Wounds in individuals with an underlying clinical condition (i.e., diabetes, marasmus [protein/calorie malnutrition], small vessel disease, morbid obesity) that have failed to heal after 30 days of optimal wound care (e.g., appropriately turned and positioned, moisture/incontinence managed)
Traumatic or surgical wounds with ALL of the following:
Delayed primary closure
Exposed bone, cartilage, tendon, or foreign material within the wound
Continuation of powered negative pressure wound therapy is indicated when ALL of the following are met:
Completion of an initial 30 day therapeutic trial with documentation of ANY ONE of the following:
Development of granulation tissue
Decreasing wound size
Decreasing wound depth
Epithelial spread from the wound margins
ABSENCE of ALL of the following:
Necrotic tissue with eschar
Nonenteric and unexplored fistula
Malignancy in the wound
Exposed anastomotic site (communication between blood vessels)
Any specific products referenced in this policy are just examples and are intended for illustrative purposes only. It is not intended to be a recommendation of one product over another, and is not intended to represent a complete listing of all products available. These examples are contained in the parenthetical e.g. statement.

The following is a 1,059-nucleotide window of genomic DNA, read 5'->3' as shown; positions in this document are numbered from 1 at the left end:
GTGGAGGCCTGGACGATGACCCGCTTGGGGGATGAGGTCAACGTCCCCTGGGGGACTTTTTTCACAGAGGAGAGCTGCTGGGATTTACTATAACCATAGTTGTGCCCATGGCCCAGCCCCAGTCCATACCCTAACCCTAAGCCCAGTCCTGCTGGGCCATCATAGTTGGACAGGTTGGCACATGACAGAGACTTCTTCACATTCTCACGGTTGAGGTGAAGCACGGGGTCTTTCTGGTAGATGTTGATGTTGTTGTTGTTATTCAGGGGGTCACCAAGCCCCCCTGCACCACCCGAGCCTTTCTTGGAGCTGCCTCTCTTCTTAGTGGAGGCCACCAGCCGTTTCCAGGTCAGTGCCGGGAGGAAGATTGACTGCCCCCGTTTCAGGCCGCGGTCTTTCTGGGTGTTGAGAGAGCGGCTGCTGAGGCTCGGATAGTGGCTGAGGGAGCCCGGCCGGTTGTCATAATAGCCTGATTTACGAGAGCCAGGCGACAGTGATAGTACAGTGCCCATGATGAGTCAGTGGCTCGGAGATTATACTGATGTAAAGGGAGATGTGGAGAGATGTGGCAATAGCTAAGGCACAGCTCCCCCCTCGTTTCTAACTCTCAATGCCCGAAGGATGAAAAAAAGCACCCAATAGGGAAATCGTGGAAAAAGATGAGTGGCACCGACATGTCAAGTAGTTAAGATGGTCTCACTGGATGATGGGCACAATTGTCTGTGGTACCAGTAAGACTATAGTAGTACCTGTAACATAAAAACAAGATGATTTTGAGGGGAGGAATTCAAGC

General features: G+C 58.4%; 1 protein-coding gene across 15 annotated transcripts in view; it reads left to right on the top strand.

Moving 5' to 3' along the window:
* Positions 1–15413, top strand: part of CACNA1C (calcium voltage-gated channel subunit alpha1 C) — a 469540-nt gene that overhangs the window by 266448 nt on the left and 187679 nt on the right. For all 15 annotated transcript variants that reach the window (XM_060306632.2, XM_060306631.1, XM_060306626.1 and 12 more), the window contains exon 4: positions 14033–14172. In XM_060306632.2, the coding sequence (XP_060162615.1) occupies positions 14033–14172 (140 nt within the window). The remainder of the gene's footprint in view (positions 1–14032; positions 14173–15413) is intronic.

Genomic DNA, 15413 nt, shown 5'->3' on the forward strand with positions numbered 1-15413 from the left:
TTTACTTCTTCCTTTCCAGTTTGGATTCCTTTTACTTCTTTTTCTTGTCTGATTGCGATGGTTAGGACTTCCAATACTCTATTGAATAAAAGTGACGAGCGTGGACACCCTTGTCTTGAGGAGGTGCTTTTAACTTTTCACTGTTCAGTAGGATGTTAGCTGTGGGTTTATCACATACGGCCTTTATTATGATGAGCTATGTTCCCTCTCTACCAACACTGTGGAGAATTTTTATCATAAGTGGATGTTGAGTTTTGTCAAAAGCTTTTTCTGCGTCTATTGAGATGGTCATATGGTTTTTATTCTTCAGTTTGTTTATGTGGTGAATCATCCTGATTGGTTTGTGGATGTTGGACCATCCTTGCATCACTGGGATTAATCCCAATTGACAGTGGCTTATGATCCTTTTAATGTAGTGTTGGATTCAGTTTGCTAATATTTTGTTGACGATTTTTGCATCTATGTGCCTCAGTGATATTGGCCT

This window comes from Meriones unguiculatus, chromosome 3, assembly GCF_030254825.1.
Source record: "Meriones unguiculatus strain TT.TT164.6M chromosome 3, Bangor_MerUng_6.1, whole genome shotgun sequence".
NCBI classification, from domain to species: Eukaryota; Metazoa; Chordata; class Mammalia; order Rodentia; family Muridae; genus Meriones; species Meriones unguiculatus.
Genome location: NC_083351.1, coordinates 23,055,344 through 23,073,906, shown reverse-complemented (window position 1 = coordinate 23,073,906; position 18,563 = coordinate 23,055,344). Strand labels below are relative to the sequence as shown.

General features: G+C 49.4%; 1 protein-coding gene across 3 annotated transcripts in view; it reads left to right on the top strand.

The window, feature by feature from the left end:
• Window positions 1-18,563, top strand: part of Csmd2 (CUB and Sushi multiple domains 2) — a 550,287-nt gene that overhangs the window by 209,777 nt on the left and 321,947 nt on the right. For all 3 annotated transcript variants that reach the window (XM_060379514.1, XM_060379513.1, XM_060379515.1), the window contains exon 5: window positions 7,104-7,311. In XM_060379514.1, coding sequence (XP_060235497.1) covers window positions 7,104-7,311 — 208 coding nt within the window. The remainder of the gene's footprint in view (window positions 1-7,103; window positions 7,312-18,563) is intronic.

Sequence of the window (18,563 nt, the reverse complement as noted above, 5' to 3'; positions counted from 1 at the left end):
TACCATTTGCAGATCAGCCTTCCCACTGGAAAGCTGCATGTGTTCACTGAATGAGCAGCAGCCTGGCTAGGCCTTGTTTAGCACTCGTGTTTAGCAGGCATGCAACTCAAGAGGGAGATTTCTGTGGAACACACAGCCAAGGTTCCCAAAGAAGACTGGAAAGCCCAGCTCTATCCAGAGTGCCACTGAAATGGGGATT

We develop Medical Policies to provide guidance to Members and Providers. This Medical Policy relates only to the services or supplies described in it. The existence of a Medical Policy is not an authorization, certification, explanation of benefits or a contract for the service (or supply) that is referenced in the Medical Policy. For a determination of the benefits that a Member is entitled to receive under his or her health plan, the Member's health plan must be reviewed. If there is a conflict between the Medical Policy and a health plan, the express terms of the health plan will govern.
Evidence from comparative clinical trials demonstrated that use of NPWT may provide a significant clinical benefit in a subset of problematic wounds. Due to clinical variability, it is not possible to determine prospectively which wounds are most likely to respond favorably to NPWT. For this reason, a thirty day therapeutic trial of NPWT is considered medically appropriate for chronic wounds that have failed to heal despite intense conventional wound therapy.